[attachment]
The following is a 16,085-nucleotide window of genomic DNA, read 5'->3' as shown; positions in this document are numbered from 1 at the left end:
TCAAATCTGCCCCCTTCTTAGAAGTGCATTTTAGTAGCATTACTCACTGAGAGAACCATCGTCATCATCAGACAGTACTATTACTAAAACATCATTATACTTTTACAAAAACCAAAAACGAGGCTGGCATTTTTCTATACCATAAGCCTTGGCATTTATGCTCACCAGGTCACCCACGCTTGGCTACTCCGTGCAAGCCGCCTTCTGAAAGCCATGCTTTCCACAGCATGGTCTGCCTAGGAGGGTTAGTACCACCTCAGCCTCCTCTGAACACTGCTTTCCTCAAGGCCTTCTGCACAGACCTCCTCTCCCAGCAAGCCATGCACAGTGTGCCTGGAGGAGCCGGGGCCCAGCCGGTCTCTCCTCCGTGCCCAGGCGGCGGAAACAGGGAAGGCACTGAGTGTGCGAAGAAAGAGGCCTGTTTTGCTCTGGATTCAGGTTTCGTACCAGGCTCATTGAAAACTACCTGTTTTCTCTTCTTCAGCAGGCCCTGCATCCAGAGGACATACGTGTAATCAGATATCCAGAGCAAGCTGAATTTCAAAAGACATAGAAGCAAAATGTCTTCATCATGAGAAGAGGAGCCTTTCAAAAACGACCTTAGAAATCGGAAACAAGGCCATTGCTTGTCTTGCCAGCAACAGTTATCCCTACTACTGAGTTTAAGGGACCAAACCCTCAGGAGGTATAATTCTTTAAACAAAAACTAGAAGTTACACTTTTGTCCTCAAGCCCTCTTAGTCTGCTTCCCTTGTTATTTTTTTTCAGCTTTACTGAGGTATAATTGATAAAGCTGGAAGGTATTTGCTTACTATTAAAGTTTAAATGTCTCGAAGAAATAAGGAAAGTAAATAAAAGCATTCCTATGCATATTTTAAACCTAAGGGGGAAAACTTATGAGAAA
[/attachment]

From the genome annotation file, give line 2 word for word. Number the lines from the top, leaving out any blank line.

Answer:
TCAAATCTGCCCCCTTCTTAGAAGTGCATTTTAGTAGCATTACTCACTGAGAGAACCATCGTCATCATCAGACAGTACTATTACTAAAACATCATTATACTTTTACAAAAACCAAAAACGAGGCTGGCATTTTTCTATACCATAAGCCTTGGCATTTATGCTCACCAGGTCACCCACGCTTGGCTACTCCGTGCAAGCCGCCTTCTGAAAGCCATGCTTTCCACAGCATGGTCTGCCTAGGAGGGTTAGTACCACCTCAGCCTCCTCTGAACACTGCTTTCCTCAAGGCCTTCTGCACAGACCTCCTCTCCCAGCAAGCCATGCACAGTGTGCCTGGAGGAGCCGGGGCCCAGCCGGTCTCTCCTCCGTGCCCAGGCGGCGGAAACAGGGAAGGCACTGAGTGTGCGAAGAAAGAGGCCTGTTTTGCTCTGGATTCAGGTTTCGTACCAGGCTCATTGAAAACTACCTGTTTTCTCTTCTTCAGCAGGCCCTGCATCCAGAGGACATACGTGTAATCAGATATCCAGAGCAAGCTGAATTTCAAAAGACATAGAAGCAAAATGTCTTCATCATGAGAAGAGGAGCCTTTCAAAAACGACCTTAGAAATCGGAAACAAGGCCATTGCTTGTCTTGCCAGCAACAGTTATCCCTACTACTGAGTTTAAGGGACCAAACCCTCAGGAGGTATAATTCTTTAAACAAAAACTAGAAGTTACACTTTTGTCCTCAAGCCCTCTTAGTCTGCTTCCCTTGTTATTTTTTTTCAGCTTTACTGAGGTATAATTGATAAAGCTGGAAGGTATTTGCTTACTATTAAAGTTTAAATGTCTCGAAGAAATAAGGAAAGTAAATAAAAGCATTCCTATGCATATTTTAAACCTAAGGGGGAAAACTTATGAGAAA